Teeth clenching, also known as bruxism, is a condition in which people clench, grind or gnash their teeth. Often, people are not aware that they are clenching their teeth, especially if they do so while asleep. There are several degrees of bruxism, ranging from a mild condition in which treatment is not required to a severe condition in which bruxism can cause headaches, tooth damage, jaw disorders and other problems.
Several physical and psychological factors including, but not limited to, the following may cause bruxism:
• suppressed frustration or anger
• malocclusion (misalignment of teeth)
• in children, pain from teething or possibly earaches
• certain antidepressants and other psychiatric medications, as an uncommon side effect
• tension, stress or anxiety
• a hyperactive, aggressive or competitive personality
• sleep problems
Symptoms of bruxism include
• worn down teeth
• worn down tooth enamel
• sensitive teeth
• flattened, chipped or fractured teeth
• pain or tightness in jaw muscles
• headache, chronic facial pain and earache (related to jaw muscle contractions, not to a problem originating in the ear)
• damage to the inside of your cheek from chewing on it
• tongue indentations
Your dentist will likely check for bruxism during a regular dental exam. He/she will look for signs that you have been clenching your teeth regularly by searching for tooth fractures, worn down teeth, worn down enamel, and breakdown of dental restorations . If your dentist believes you have bruxism, he/she will want to examine your progress to see if you require treatment by having you return for several visits. You may have to discuss your lifestyle (including sleep habits and whether you drink alcohol, coffee and other caffeinated beverages), general dental health and daily medications with your dentist. Your dentist may also order X-rays to view the extent of damage done to your teeth and the rest of your mouth, including the inside of your cheeks.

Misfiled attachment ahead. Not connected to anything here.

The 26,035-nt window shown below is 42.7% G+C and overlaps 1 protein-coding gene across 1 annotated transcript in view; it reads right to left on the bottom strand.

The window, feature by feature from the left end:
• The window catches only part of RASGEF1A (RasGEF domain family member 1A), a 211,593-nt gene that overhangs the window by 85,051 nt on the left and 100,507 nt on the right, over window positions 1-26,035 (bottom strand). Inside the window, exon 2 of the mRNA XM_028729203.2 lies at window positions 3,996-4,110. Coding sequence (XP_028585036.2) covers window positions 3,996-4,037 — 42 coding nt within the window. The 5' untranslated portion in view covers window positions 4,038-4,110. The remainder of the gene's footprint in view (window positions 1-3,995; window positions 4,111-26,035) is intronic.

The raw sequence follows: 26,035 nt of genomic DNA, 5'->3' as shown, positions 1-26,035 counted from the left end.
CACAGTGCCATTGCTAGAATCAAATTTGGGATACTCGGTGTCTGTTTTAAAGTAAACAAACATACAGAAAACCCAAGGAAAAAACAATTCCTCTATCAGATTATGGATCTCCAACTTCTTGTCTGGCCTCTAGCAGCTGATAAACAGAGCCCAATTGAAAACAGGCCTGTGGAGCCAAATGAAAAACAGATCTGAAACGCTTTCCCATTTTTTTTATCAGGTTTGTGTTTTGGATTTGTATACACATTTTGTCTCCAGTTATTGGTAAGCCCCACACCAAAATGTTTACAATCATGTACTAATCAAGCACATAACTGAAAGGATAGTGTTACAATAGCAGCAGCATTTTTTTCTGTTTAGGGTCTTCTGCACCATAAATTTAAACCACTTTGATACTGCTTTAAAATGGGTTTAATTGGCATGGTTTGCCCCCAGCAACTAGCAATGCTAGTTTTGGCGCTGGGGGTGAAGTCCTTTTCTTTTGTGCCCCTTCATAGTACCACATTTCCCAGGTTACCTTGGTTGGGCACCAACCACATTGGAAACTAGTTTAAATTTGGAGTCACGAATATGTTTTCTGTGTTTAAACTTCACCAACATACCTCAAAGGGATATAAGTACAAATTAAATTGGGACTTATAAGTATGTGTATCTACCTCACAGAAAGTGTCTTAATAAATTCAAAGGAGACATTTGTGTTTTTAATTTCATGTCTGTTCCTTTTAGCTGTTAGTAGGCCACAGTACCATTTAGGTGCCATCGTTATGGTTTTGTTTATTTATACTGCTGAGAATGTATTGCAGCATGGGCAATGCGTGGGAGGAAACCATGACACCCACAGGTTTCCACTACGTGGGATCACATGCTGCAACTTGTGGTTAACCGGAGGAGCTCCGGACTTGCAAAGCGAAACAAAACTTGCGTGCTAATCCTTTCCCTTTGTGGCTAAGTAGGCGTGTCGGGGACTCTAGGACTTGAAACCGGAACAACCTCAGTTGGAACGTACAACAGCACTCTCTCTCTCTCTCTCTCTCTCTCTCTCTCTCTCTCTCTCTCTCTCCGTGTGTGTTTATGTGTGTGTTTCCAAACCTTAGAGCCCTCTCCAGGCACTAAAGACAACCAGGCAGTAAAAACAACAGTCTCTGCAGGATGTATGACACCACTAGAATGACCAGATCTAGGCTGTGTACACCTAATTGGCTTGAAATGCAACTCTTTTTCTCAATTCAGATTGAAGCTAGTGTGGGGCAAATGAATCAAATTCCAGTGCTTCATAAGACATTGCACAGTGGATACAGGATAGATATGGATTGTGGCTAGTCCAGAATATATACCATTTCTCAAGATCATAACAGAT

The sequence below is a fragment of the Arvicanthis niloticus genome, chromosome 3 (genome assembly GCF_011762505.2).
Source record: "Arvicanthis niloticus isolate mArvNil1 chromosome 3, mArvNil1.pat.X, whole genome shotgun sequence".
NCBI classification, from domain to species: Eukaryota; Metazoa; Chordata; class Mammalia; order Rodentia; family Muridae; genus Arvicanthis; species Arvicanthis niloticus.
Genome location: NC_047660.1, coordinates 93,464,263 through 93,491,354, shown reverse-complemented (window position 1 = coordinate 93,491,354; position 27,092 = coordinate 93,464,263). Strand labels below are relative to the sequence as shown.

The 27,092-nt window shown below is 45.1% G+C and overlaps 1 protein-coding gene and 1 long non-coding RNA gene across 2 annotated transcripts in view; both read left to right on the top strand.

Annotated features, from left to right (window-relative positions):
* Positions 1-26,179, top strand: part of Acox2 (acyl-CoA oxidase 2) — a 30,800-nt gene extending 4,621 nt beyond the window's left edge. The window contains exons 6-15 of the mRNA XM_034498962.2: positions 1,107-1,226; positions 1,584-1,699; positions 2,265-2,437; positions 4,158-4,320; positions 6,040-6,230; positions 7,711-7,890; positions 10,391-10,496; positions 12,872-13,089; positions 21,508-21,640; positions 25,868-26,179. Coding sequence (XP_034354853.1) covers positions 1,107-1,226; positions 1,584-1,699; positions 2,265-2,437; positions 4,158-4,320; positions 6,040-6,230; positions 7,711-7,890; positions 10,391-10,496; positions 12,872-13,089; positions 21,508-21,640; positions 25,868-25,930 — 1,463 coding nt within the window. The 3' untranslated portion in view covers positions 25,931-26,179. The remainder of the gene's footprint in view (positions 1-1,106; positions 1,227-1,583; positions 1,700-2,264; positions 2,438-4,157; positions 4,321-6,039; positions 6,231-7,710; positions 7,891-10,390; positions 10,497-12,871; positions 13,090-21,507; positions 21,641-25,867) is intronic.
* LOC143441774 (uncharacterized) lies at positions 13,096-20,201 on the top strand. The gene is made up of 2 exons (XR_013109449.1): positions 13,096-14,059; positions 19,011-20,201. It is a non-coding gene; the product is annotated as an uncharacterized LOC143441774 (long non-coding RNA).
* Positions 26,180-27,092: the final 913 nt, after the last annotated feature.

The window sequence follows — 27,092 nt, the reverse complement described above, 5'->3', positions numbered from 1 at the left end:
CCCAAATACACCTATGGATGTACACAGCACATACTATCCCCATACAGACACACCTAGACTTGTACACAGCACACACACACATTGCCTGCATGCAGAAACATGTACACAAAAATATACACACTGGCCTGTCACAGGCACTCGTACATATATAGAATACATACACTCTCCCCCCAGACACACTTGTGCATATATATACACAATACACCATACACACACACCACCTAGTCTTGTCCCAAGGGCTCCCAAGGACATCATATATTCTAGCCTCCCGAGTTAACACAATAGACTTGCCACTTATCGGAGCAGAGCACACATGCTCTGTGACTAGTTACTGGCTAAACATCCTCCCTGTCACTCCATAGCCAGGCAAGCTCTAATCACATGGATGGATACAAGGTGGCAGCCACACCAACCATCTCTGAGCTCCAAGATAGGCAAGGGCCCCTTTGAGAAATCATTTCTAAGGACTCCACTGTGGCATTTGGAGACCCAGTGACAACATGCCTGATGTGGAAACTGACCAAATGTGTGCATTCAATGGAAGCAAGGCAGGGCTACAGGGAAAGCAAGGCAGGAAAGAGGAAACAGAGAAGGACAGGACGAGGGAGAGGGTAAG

Treatment of bruxism is required only for some people, as most children outgrow bruxism on their own and most adults do not cause severe damage to their teeth by grinding them. In some cases, however, treatment is required. Treatment options include the following.
• Stress management: Learn how to manage your stress by seeking the help of a professional. If you do not want to see a professional, make lifestyle adjustments, such as dedicating a time each day to meditation or exercise. These practices will help you alleviate stress and can help you avoid grinding your teeth, especially if you learn to relax before you go to sleep.
• For children: Try giving your child a bath at night and reading to him/her before bedtime. Your dentist may also recommend a splint (protective dental appliance) to prevent your child from damaging his/her teeth when grinding.
• Changing behavior patterns: You can help protect your teeth by making changes in your daily behavior. Aside from avoiding alcohol, coffee and other caffeinated beverages (especially before bed), you can talk to your dentist about other helpful tips to stop you from grinding your teeth. You can try keeping your lips closed, with your teeth apart and tongue upward.
Follow these tips in an effort to reduce bruxism:
• Avoid coffee and other stimulants at night and do not smoke in the evening.
• Learn to manage your stress through exercising, meditating or taking a warm bath. Listen to music or read a book at night before you go to bed.
• See your dentist regularly. Your dentist will be able to identify bruxism during routine dental examinations, so it’s important to have professional dental cleanings twice a year.
• Brush your teeth at least twice a day and floss properly at least once a day to keep your teeth healthy and strong and to stay in the habit of protecting your teeth.
If you suspect you have bruxism, consult with a dentist as soon as possible.
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